Watching a silent film from the 1920s is a completely different experience than watching a film from any other era. Even when compared to old films from the 1940s and 1930s, one significant difference lingers: there are no talking parts. All dialogue is communicated to the viewer via a series of title cards. The music, sets, costumes and acting thus work all the harder to tell a story. On the topic of the acting, since no voices can be heard, the performances are exceptionally physical, with body language and facial expressions taking centre stage. For some, taking in a silent film is absolutely out of the question, as the product bears little resemblance to what they know. For others, it is a complex but wholly satisfying experience, as emphasis is put on a number of different things than is the case in modern cinema.

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What is impressive and enlightening to witness when taking in Rupert Julian’s The Phantom of the Opera is how, from the very earliest days of the Hollywood studio system, filmmakers strove to make big, lavish productions. Old, tired film stock de damned, the visuals are on full display in this early horror-drama romance. The opera house itself looks humungous from certain angles, and in several instances entire opera sets are installed on the fake stage in order to shoot a number of scenes from Faust. The cellars underneath the stage loom large over the people that walk to and from them, and the titular antagonist’s quarters have a beautifully gothic, castle-like quality about them. There is little denying that producer Carl Laemmle and director Rupert Julian (the two of which reportedly did not get along very well), aimed for the stars as far as the look of the picture was concerned and it is easy to see a lot of the money on the screen. The film definitely earns high marks for its craftsmanship. Depending on what version one stumbles on (on the topic of multiple versions, Kino Lorber is releasing a two-disc blu-ray with no less than three distinct cuts on October 13th), there is one sequence in particular, the masked ball, that features in full colour, achieved through a Process 2 technicolor process. It is wondrous to behold and brings forth the richness and verve of a classic costumed ball where everyone is at their most fancy and ostentatious.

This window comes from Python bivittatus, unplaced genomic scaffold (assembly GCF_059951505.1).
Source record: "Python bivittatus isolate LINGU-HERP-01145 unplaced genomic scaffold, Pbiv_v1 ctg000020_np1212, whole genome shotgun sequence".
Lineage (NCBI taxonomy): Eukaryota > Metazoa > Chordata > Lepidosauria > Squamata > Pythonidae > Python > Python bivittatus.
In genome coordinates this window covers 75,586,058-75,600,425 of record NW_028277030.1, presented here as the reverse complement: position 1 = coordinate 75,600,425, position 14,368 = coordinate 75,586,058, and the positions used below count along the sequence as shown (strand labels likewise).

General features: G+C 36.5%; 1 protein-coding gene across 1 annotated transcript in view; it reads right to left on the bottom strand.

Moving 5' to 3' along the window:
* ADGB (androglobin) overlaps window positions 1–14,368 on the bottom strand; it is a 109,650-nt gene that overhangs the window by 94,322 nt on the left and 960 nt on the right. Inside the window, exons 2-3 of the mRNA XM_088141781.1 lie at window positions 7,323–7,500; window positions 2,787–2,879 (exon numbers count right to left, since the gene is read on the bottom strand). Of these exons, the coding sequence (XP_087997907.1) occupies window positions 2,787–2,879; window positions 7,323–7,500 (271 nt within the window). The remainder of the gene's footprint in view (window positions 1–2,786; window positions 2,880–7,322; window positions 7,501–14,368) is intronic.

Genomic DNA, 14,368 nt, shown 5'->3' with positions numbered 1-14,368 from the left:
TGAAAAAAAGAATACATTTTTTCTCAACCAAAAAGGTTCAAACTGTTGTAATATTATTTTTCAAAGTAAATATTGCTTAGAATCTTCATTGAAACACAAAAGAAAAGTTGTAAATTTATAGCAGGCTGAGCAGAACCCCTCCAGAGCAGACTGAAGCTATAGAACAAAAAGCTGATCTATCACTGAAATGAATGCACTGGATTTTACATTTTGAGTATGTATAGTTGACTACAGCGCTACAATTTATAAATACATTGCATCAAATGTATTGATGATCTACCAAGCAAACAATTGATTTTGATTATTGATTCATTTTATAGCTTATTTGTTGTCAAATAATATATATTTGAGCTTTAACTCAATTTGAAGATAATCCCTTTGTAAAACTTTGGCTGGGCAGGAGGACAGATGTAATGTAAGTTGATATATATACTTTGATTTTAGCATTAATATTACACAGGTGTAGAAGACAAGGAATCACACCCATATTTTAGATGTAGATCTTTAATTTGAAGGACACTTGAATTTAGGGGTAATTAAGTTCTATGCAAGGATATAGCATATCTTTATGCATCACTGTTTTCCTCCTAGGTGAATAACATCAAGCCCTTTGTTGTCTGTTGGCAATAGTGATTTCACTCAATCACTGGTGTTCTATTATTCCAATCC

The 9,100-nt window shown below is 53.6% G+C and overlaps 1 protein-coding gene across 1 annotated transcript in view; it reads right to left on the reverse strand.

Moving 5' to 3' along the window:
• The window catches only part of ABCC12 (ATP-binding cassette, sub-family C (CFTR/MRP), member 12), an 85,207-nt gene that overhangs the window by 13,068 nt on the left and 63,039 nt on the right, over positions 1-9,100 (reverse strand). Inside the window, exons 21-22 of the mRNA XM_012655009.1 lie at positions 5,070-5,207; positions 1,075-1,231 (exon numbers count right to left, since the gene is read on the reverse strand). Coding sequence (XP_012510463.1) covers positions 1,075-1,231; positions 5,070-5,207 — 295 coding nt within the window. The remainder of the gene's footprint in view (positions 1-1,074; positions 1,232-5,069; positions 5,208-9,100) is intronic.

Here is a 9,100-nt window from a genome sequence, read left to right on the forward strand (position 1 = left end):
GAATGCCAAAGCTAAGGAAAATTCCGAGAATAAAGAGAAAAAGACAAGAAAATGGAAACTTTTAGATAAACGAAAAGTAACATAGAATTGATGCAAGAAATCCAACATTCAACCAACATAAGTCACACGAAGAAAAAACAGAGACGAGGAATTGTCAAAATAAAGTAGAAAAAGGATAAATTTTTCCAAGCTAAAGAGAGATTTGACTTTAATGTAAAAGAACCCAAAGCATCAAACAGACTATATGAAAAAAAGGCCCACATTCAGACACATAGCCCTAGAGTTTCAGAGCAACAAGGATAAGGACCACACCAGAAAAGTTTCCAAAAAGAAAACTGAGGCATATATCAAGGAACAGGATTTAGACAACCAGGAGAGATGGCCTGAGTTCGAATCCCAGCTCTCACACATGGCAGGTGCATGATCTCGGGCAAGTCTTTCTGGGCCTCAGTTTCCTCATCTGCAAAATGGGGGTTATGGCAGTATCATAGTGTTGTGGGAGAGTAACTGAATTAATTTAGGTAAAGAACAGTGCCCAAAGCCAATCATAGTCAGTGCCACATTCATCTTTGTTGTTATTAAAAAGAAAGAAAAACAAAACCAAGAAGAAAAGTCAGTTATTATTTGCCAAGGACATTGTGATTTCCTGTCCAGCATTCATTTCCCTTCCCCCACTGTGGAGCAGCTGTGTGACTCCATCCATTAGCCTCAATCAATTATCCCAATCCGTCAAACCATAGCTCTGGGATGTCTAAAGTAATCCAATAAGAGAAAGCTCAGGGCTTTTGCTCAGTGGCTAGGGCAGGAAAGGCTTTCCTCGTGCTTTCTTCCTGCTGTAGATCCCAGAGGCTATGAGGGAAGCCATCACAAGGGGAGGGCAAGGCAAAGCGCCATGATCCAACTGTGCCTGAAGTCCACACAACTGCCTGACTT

Of course, all would be for naught if the actual story was not as rich as the sets and costumes on display. In this regard, The Phantom of the Opera is a solid, if never wholly engaging tale of an ill placed romance that was doomed from the start. What is presented to the viewer is the tale of young, ambitious singer that is swayed away from her lover to the dungeon levels of the opera house by a mysterious being that keeps professing his love for her talents and beauty. The manner in which dramatic beats are presented to the audience suggests that the latter must simply accept the strangeness of the tale. There are certain leaps in logic that defy reason, such as the ease with which Christine alludes to the fact that the dashing Raoul must forget about her because she can never leave the opera. Just as Christine is being put under a spell of sorts, so too do the filmmakers hope that the audience shall as well, entranced by the mystery of the setting. Again, the visuals go a long way to carry the story, such as when the phantom, captured as a silhouette against a cavernous wall, can be seen speaking his words of worship to Christine. It is eventually revealed that the Phantom has found a passage that leads directly behind Christine dressing room mirror, thus explaining how she could be hearing a voice at night, yet how she could fall for the trick of rejecting Raoul so as to remain under the guise of her new master suggests that she might not be the brightest bulb on the shelf.